• Supporting affidavits by persons who have knowledge of the matter.

What happens if the court does not issue the Interim protection order?

The court must direct the clerk of the court to cause certified copies of the application and any supporting affidavits to be served on the Respondent in the prescribed manner, with the prescribed notice (Form 5 of Regulation 7) thereby calling on the Respondent to show cause why a protection order should not be issued.

When does the court issue a final protection order?

A final protection order will be issued if the Respondent does not appear on the return date as set out in the interim protection order, or if the Respondent does not appear on the return date as set out in the notice when an interim protection order was not granted.

If the Respondent appears on the return date as set out in the interim protection order or notice and opposes the issuing of a protection order, then the court will proceed to hear the matter.

A protection order issued by the court must be in the prescribed form and it must be served on the Respondent.

What happens after a protection order has been issued?


The clerk of the court must send certified copies of the protection order and warrant of arrest to the police station of the complainant’s choice.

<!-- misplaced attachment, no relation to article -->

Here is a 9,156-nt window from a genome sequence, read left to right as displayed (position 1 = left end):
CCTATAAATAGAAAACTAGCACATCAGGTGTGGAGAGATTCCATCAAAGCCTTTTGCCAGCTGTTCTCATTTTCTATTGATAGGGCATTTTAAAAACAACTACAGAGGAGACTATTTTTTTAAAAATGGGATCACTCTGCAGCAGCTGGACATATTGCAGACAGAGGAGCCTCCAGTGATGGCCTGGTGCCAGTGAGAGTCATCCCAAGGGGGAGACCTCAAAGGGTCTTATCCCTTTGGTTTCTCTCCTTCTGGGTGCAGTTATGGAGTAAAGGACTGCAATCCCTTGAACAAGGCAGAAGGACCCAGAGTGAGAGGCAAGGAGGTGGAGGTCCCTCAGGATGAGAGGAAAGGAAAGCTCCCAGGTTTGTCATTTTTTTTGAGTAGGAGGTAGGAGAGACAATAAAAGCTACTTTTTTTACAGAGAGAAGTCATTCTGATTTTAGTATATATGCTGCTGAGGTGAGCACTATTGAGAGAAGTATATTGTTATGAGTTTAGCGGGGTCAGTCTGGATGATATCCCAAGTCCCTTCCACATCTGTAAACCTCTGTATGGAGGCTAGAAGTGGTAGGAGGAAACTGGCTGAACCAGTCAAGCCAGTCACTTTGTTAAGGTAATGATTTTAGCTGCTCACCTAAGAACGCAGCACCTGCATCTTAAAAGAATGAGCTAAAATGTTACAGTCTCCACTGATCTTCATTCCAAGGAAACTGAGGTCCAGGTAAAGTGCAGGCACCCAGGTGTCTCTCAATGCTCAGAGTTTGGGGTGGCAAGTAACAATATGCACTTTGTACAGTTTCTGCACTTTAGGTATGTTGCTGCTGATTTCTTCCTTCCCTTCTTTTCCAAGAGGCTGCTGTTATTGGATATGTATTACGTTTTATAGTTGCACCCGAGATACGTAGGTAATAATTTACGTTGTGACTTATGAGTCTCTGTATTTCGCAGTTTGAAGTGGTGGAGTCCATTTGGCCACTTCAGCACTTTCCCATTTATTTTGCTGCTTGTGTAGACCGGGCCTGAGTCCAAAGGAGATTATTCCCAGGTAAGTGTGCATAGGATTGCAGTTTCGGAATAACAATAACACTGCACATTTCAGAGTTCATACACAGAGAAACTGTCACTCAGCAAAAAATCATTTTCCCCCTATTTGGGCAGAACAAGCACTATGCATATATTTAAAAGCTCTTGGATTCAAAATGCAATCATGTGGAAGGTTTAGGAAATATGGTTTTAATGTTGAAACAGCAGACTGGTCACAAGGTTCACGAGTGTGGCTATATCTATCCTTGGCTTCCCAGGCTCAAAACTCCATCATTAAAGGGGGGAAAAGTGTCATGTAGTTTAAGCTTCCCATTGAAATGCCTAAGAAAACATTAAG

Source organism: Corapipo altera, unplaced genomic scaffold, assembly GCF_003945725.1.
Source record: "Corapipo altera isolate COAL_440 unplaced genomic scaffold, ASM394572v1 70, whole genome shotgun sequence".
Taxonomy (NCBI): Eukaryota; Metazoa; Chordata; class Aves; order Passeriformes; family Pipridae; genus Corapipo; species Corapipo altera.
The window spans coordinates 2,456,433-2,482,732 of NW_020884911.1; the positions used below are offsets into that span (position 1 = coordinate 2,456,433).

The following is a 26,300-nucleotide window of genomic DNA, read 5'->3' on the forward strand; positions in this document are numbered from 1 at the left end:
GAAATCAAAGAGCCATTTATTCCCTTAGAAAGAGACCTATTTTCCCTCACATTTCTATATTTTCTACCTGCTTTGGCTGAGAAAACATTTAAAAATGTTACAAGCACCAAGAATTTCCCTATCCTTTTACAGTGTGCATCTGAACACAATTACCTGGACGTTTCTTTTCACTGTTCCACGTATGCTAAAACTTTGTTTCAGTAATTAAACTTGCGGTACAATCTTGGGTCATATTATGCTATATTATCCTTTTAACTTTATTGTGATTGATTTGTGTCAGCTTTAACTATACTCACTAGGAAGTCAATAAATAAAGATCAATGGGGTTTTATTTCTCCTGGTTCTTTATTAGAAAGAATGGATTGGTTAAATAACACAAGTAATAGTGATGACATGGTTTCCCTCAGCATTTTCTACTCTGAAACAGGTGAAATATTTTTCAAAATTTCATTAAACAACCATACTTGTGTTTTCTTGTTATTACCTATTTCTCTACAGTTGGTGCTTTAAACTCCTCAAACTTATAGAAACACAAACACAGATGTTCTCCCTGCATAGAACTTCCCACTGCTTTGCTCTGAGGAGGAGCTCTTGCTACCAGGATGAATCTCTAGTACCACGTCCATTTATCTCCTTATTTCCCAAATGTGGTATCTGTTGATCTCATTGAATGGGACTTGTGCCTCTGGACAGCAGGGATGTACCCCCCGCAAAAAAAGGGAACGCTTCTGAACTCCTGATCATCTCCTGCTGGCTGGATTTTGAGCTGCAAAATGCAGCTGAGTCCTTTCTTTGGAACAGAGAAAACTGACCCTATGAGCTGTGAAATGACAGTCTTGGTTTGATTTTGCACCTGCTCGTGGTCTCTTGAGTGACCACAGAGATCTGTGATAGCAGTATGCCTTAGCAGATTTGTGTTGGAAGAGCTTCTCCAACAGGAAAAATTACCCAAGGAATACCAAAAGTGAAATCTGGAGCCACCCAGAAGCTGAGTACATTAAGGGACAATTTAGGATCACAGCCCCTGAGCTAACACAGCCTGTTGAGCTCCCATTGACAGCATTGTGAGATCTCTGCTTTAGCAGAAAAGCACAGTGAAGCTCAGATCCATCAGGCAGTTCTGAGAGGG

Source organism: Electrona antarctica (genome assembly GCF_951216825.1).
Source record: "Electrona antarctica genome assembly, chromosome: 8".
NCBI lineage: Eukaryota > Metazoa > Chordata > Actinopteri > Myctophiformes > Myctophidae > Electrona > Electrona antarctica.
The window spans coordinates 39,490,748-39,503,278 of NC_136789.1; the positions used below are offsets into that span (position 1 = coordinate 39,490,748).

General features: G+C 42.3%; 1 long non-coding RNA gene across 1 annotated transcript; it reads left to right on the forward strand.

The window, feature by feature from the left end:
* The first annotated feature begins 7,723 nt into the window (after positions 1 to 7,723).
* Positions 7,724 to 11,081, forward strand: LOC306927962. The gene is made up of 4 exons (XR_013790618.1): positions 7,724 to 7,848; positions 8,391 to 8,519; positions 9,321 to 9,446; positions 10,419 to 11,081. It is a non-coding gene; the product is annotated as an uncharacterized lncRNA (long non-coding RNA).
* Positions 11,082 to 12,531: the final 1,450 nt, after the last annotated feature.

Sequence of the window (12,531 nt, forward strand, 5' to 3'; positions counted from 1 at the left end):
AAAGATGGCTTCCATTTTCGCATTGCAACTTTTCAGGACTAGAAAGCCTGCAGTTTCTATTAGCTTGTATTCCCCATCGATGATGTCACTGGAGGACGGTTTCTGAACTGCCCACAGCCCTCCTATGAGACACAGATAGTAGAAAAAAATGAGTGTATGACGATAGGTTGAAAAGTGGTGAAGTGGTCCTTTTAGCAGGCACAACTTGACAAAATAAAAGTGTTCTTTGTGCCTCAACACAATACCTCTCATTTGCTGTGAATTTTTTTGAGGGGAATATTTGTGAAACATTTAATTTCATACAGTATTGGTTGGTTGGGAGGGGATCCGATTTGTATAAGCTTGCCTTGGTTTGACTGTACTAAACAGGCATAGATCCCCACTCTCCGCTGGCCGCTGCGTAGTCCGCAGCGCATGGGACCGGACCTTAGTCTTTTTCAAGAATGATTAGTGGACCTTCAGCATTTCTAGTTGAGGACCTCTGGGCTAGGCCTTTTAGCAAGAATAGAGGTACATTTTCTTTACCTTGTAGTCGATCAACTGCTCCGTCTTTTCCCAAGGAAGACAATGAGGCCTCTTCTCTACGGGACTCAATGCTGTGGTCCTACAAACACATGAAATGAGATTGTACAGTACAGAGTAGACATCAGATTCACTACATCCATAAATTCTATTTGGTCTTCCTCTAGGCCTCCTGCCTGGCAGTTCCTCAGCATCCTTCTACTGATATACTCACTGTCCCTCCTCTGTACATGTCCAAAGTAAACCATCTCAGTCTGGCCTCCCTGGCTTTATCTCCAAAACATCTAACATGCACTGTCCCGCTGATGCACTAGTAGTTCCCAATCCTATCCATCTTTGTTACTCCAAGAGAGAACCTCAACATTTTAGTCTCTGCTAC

Issuing of the warrant of arrest?

The warrant of arrest must be authorised and issued in accordance with Form 8 of Regulation 9.

Whenever a court issues a protection order, the court must make an order authorising the issue of a warrant of arrest.

The execution of the warrant of arrest is suspended subject to compliance with any prohibition, condition, obligation or order imposed by the court.

SOUTH AFRICAN POLICE SERVICE Family Violence, Child Protection and Sexual Offences Units (FCS).

The FCS Units can assist with allegations in regard to:

  • sexual offences against children,
  • person-directed crimes (where the family is involved),
  • illegal removal of children under the age of 12,
  • crimes facilitated through the use of electronic media.

For help, call SAPS Crime Stop: 08600 10111 or your local SAPS police station.

[1] Amended by Act 1 of 2011, Act 31 of 2008, Act 55 of 2003.